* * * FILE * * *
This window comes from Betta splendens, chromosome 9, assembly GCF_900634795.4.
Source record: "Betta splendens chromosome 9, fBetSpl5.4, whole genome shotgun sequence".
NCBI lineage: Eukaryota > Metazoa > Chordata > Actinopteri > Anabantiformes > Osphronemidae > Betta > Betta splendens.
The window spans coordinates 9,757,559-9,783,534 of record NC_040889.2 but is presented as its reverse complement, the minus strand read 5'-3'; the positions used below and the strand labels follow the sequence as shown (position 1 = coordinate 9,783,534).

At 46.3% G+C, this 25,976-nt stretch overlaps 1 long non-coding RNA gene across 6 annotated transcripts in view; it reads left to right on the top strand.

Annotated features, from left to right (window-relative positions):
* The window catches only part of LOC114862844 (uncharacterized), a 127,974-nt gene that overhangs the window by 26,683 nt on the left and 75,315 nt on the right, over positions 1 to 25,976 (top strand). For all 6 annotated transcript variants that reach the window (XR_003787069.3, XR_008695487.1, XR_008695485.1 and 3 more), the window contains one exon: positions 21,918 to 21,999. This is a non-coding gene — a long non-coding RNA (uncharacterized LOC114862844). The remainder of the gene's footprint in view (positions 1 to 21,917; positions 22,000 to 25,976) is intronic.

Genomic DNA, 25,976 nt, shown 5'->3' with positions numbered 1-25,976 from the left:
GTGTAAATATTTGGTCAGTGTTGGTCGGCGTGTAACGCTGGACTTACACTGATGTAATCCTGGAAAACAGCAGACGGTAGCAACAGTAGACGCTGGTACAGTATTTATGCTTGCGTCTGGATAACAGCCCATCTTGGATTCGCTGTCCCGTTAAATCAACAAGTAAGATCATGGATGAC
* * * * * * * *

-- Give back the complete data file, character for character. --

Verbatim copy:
This window comes from Betta splendens, chromosome 9, assembly GCF_900634795.4.
Source record: "Betta splendens chromosome 9, fBetSpl5.4, whole genome shotgun sequence".
NCBI lineage: Eukaryota > Metazoa > Chordata > Actinopteri > Anabantiformes > Osphronemidae > Betta > Betta splendens.
The window spans coordinates 9,757,559-9,783,534 of record NC_040889.2 but is presented as its reverse complement, the minus strand read 5'-3'; the positions used below and the strand labels follow the sequence as shown (position 1 = coordinate 9,783,534).

At 46.3% G+C, this 25,976-nt stretch overlaps 1 long non-coding RNA gene across 6 annotated transcripts in view; it reads left to right on the top strand.

Annotated features, from left to right (window-relative positions):
* The window catches only part of LOC114862844 (uncharacterized), a 127,974-nt gene that overhangs the window by 26,683 nt on the left and 75,315 nt on the right, over positions 1 to 25,976 (top strand). For all 6 annotated transcript variants that reach the window (XR_003787069.3, XR_008695487.1, XR_008695485.1 and 3 more), the window contains one exon: positions 21,918 to 21,999. This is a non-coding gene — a long non-coding RNA (uncharacterized LOC114862844). The remainder of the gene's footprint in view (positions 1 to 21,917; positions 22,000 to 25,976) is intronic.

Genomic DNA, 25,976 nt, shown 5'->3' with positions numbered 1-25,976 from the left:
GTGTAAATATTTGGTCAGTGTTGGTCGGCGTGTAACGCTGGACTTACACTGATGTAATCCTGGAAAACAGCAGACGGTAGCAACAGTAGACGCTGGTACAGTATTTATGCTTGCGTCTGGATAACAGCCCATCTTGGATTCGCTGTCCCGTTAAATCAACAAGTAAGATCATGGATGAC